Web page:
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Software Piracy: A Critical Survey of the Theoretical and Empirical Literature

Author

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  • Nicolas Dias Gomes

    () (Faculty of Economics, University of Coimbra and INESC-Coimbra, Portugal)

  • Pedro André Cerqueira

    (Faculty of Economics, University of Coimbra and GEMF, Portugal)

  • Luís Alçada Almeida

    (Faculty of Economics, University of Coimbra and INESC-Coimbra, Portugal)

Abstract

As devices that used software became available to the masses the problem of software piracy arose. Recent theoretical works modeled the software piracy phenomenon; others tried to empirically explain the determinants that can explain this phenomenon. Empirical literature in the latter case is still in it´s infancy. This chapter reviews the theoretical literature focusing on three major models, those that deal with diffusion models, network externalities and with game theory. It also presents the empirical literature in which we identify eight stylized results that reflect key variables across five macroeconomic dimensions that explain software piracy: Economic, Cultural, Technological, Legal and Educational dimensions.

Suggested Citation

  • Nicolas Dias Gomes & Pedro André Cerqueira & Luís Alçada Almeida, 2014. "Software Piracy: A Critical Survey of the Theoretical and Empirical Literature," GEMF Working Papers 2014-05, GEMF, Faculty of Economics, University of Coimbra.
  • Handle: RePEc:gmf:wpaper:2014-05.
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    File URL: http://www.uc.pt/feuc/gemf/working_papers/pdf/2014/gemf_2014-05
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    References listed on IDEAS

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    1. Rodrigo Martins & Francisco José Veiga, 2012. "Turnout and the modeling of economic conditions: Evidence from Portuguese elections," NIPE Working Papers 01/2012, NIPE - Universidade do Minho.
    2. Sougata Poddar, 2005. "Why Software Piracy Rates Differ – A Theoretical Analysis," Departmental Working Papers wp0515, National University of Singapore, Department of Economics.
    3. Takeyama, Lisa N, 1994. "The Welfare Implications of Unauthorized Reproduction of Intellectual Property in the Presence of Demand Network Externalities," Journal of Industrial Economics, Wiley Blackwell, vol. 42(2), pages 155-166, June.
    4. Frank M. Bass, 1969. "A New Product Growth for Model Consumer Durables," Management Science, INFORMS, vol. 15(5), pages 215-227, January.
    5. Justina A.V. Fischer & Antonio Rodríguez Andrés, 2005. "Is Software Piracy a Middle Class Crime? Investigating the inequality-piracy channel," University of St. Gallen Department of Economics working paper series 2005 2005-18, Department of Economics, University of St. Gallen.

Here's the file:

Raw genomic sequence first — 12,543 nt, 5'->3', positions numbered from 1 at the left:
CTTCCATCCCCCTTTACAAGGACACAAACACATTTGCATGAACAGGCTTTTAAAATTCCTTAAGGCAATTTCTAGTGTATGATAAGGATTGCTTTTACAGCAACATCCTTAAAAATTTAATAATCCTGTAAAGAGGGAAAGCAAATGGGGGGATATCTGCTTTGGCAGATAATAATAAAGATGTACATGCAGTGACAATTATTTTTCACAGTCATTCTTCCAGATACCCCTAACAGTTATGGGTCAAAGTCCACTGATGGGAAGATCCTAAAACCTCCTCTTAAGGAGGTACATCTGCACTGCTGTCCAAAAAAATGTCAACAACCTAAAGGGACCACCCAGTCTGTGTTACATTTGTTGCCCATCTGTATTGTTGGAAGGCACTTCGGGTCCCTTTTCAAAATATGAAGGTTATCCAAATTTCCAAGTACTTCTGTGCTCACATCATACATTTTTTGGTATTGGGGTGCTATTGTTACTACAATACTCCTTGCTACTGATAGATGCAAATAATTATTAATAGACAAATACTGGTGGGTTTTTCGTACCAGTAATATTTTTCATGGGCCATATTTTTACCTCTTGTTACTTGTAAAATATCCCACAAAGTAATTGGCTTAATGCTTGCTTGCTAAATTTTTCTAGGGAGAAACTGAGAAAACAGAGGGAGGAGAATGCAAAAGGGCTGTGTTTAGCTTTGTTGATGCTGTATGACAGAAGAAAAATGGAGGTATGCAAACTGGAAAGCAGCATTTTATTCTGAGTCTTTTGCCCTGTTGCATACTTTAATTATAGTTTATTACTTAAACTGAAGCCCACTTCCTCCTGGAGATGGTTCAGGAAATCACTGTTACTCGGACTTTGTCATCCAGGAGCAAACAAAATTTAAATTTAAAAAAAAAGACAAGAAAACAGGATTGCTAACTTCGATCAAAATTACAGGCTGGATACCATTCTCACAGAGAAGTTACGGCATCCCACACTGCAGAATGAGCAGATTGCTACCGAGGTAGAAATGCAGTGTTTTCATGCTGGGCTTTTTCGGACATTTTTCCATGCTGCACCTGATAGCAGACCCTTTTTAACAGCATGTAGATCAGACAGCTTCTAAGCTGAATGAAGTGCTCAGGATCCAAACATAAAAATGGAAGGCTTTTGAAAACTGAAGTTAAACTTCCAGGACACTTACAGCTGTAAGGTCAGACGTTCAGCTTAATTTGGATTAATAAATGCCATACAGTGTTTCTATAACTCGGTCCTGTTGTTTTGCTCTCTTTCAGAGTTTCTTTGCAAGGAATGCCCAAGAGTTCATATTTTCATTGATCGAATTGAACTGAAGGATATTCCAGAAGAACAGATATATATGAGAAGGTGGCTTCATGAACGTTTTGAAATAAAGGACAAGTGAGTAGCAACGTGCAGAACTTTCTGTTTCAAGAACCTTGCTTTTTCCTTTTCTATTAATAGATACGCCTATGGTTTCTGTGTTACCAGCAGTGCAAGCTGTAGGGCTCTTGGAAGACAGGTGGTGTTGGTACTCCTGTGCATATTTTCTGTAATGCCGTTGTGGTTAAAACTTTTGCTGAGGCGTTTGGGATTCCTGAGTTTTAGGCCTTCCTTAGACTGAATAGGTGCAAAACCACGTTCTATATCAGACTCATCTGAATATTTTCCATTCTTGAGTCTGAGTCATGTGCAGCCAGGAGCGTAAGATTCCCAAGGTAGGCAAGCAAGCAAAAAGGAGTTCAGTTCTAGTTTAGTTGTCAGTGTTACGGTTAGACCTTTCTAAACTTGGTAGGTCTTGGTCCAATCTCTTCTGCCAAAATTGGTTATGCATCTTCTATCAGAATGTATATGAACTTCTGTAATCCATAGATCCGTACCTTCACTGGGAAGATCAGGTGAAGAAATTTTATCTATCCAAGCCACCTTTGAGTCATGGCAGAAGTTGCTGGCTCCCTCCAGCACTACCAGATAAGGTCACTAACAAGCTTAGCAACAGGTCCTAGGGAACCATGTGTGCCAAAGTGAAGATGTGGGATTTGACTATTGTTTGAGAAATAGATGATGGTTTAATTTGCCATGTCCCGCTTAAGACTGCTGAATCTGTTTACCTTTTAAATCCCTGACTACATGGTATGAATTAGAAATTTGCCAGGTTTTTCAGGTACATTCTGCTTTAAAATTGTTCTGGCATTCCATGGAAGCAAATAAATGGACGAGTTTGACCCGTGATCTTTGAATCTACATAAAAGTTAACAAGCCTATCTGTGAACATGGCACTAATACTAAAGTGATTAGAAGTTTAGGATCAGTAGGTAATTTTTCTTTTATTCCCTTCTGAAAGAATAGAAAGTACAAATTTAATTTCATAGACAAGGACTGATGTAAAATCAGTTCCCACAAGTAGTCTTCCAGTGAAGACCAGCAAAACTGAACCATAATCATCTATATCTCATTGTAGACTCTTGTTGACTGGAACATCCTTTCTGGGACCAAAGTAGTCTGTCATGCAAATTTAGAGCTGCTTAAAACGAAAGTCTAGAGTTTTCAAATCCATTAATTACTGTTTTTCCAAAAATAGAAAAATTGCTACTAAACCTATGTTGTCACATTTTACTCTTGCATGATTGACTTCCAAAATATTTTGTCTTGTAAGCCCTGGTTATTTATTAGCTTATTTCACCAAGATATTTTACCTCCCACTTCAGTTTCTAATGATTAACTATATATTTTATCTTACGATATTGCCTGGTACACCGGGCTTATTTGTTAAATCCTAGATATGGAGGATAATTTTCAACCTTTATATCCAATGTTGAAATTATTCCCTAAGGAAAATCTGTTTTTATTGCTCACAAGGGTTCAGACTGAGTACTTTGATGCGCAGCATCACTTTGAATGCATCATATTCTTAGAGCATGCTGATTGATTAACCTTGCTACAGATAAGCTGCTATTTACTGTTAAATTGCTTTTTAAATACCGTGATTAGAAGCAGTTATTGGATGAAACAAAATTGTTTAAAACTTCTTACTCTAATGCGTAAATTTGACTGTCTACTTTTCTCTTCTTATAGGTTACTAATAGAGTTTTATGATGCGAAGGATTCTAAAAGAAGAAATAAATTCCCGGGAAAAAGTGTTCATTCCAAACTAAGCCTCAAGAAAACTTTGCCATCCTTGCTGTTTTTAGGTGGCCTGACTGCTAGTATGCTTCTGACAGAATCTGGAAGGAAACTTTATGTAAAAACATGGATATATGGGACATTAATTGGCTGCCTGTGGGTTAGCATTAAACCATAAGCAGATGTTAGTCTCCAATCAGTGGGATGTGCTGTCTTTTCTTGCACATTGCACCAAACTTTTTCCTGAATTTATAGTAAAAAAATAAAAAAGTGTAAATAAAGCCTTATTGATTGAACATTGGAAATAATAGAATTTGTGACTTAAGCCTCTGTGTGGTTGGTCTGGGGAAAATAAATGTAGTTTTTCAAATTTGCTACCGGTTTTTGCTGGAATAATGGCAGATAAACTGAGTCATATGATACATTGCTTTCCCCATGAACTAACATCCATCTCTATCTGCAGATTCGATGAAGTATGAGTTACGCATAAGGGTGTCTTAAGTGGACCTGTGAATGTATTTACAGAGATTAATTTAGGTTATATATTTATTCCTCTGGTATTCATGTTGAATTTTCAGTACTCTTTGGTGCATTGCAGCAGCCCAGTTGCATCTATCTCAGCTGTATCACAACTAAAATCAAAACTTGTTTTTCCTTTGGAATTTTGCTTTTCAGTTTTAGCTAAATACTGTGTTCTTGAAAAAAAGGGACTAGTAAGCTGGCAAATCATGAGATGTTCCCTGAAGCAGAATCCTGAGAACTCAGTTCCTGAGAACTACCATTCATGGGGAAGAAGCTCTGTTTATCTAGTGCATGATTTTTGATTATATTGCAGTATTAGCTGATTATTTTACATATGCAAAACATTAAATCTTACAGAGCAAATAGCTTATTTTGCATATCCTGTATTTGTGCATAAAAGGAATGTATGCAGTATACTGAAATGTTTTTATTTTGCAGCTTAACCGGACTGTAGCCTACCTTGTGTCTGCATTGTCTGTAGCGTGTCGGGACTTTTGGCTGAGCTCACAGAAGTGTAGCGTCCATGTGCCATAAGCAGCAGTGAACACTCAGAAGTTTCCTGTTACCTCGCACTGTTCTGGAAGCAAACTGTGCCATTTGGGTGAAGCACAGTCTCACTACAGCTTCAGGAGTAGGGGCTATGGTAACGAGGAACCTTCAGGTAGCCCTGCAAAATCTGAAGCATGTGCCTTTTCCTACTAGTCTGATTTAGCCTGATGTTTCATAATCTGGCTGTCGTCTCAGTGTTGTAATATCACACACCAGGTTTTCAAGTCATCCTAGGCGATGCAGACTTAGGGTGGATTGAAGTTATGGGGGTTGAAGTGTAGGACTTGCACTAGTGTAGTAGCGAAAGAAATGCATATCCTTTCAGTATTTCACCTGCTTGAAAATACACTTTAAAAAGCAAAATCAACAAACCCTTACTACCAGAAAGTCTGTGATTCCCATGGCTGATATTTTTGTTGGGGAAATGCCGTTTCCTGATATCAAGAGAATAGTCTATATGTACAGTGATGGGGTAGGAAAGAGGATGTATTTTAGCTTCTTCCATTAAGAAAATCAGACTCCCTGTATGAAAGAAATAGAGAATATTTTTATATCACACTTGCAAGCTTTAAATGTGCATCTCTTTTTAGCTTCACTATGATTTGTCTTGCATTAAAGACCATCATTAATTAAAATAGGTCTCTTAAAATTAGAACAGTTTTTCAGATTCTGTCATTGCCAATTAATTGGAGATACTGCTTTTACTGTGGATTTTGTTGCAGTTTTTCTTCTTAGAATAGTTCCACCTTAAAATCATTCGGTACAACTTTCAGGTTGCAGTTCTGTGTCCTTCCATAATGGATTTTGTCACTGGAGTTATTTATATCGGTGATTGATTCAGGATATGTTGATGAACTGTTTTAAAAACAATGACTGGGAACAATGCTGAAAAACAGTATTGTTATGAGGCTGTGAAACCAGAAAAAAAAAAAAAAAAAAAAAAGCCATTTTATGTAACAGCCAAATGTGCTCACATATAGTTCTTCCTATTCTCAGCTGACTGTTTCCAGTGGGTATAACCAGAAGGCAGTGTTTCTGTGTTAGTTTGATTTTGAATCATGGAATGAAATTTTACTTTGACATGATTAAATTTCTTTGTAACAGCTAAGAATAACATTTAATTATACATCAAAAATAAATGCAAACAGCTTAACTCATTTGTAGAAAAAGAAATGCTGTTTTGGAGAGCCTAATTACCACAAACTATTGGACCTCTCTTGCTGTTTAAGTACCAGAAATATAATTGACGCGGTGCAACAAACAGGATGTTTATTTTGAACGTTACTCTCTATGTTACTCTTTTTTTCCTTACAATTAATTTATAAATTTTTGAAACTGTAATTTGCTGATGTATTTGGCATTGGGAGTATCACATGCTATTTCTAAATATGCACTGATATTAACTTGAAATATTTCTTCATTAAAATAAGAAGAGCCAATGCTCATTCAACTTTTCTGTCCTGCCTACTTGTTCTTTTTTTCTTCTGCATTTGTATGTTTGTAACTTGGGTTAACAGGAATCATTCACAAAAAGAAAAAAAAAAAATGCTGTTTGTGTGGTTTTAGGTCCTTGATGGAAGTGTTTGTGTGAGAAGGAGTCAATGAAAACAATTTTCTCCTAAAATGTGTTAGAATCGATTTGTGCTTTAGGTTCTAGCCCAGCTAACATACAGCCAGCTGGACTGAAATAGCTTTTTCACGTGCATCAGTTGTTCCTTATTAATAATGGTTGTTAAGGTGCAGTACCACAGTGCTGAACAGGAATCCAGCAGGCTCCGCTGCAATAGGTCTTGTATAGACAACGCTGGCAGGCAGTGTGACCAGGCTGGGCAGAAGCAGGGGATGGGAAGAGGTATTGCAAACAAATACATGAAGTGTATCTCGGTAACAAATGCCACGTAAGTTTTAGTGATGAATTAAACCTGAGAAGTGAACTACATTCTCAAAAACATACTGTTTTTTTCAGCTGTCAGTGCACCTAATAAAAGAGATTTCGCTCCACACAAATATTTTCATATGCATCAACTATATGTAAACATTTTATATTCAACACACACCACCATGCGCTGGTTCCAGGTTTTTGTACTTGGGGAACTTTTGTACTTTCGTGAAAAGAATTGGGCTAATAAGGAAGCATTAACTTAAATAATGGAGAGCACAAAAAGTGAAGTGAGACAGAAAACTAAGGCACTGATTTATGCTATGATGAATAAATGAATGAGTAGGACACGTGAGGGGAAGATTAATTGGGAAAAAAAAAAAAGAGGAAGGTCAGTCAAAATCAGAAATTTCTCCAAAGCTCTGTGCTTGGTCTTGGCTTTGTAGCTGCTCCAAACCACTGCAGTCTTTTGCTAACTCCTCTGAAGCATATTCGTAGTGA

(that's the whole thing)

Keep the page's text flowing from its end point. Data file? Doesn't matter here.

6. Peitz, Martin & Waelbroeck, Patrick, 2006. "Piracy of digital products: A critical review of the theoretical literature," Information Economics and Policy, Elsevier, vol. 18(4), pages 449-476, November.
    7. Holm Håkan J., 2003. "Can economic theory explain piracy behavior?," The B.E. Journal of Economic Analysis & Policy, De Gruyter, vol. 3(1), pages 1-18, April.
    8. Robert L Ostergard, 2000. "The Measurement of Intellectual Property Rights Protection," Journal of International Business Studies, Palgrave Macmillan;Academy of International Business, vol. 31(2), pages 349-360, June.
    9. Rajeev Goel & Michael Nelson, 2009. "Determinants of software piracy: economics, institutions, and technology," The Journal of Technology Transfer, Springer, vol. 34(6), pages 637-658, December.
    10. Marron, Donald B & Steel, David G, 2000. "Which Countries Protect Intellectual Property? The Case of Software Piracy," Economic Inquiry, Western Economic Association International, vol. 38(2), pages 159-174, April.
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    Cited by:

    1. Simplice A. Asongu & Antonio R. Andrés, 2017. "The impact of software piracy on inclusive human development: evidence from Africa," International Review of Applied Economics, Taylor & Francis Journals, vol. 31(5), pages 585-607, September.
    2. Noemí Pulido Pavón & Luis Palma Martos, 2014. "Effectiveness of Intellectual Property Regimes: 2006-2011," GEMF Working Papers 2014-12, GEMF, Faculty of Economics, University of Coimbra.

    More about this item

    Keywords

    Software Piracy; Copyright; Intellectual Property Rights.;

    JEL classification:

    • C50 - Mathematical and Quantitative Methods - - Econometric Modeling - - - General
    • C70 - Mathematical and Quantitative Methods - - Game Theory and Bargaining Theory - - - General
    • D85 - Microeconomics - - Information, Knowledge, and Uncertainty - - - Network Formation
    • L86 - Industrial Organization - - Industry Studies: Services - - - Information and Internet Services; Computer Software
    • O34 - Economic Development, Innovation, Technological Change, and Growth - - Innovation; Research and Development; Technological Change; Intellectual Property Rights - - - Intellectual Property and Intellectual Capital

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